west and just covered the eastern end of the site but it was still productive
with three pair of Linnets, two singing Meadow Pipits, four Skylarks and quite
a few scratchy Whitethroats.
|Cow with Starlings...|
|A tunnel at last!|
From here the path I took cut towards Owletts NT property or
back into Ashenbank proper so I stuck with the Cobham route as this would take
me onto the main path back to the Darnley Mausoleum and home.
|The view south|
|towards the North Downs Way woods|
I crossed the empty cricket pitch where a pair of Swallows skimmed
the grass and was almost to the car park opposite when I saw three tiny Fox
cubs gambolling in the grass near a covered caravan.
I waited for them to scamper out of view and then approached
the gate and attempted to become another post.
They soon came back out and were clearly having a relaxing time lounging
in the grass and play fighting. Mum then
appeared and it actually took her a little while to notice me. I think it was the click of my camera (still
not worked out how to turn that off) but I got a quick stare and she then slunk
off leaving the kids with me for another two minutes until they took heed and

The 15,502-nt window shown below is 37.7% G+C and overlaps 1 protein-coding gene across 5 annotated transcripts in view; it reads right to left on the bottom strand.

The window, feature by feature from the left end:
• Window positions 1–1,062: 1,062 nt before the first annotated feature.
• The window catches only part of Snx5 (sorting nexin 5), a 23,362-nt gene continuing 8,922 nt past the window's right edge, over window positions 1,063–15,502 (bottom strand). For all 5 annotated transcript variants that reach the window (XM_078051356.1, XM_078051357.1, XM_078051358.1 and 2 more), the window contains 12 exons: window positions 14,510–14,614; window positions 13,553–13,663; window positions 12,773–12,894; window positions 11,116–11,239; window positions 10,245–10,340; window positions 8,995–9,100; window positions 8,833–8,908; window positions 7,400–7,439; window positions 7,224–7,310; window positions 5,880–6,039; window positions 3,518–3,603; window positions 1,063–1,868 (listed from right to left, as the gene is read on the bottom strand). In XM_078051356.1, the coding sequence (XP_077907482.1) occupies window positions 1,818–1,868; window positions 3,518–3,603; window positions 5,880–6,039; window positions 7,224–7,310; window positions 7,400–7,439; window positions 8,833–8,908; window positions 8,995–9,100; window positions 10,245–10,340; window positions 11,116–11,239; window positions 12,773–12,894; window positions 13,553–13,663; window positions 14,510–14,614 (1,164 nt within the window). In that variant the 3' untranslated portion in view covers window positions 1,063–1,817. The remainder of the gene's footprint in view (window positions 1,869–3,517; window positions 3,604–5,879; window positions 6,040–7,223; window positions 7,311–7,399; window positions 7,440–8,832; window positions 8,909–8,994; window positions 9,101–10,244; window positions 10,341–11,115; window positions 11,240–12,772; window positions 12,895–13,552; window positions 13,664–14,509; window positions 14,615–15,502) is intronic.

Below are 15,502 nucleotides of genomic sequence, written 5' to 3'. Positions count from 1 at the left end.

I continued through the village and then straight on at the
War Memorial which took me past several horse paddocks and what I think is
Hedgerow Crane’s-Bill growing in the verge along with Bush Vetch.
After a chat with a couple out walking who are Rainham
regulars, I cut straight across to the main drag that would take me back into
the woods adding my first Small Copper of the year in the process.
|Small Copper |
The Highland Cattle were all in the first section as I
entered the wood but were very placid and just carried on munching their way
through the Brambles and let me pass.
This section of cattle managed wood with all it's old trees with holes and
broken limbs would be full of Redstarts in the New Forest and I strained my
ears for that lovely song.
Alas it was not to be but I did find three singing Garden
Warblers around the Mausoleum which are certainly fairly new arrivals.
One final traverse of the A2 via the tunnel and back on the
downhill road to home where the council had mown all the lovely greensward and
left it bereft of Dandelions and Daisies but they had not actually removed the
drifts of cut grass but this had enticed down all the local Starlings and 66 of
them were pack hunting for leatherjackets ahead of me and gleaming like oily
water in the sunshine.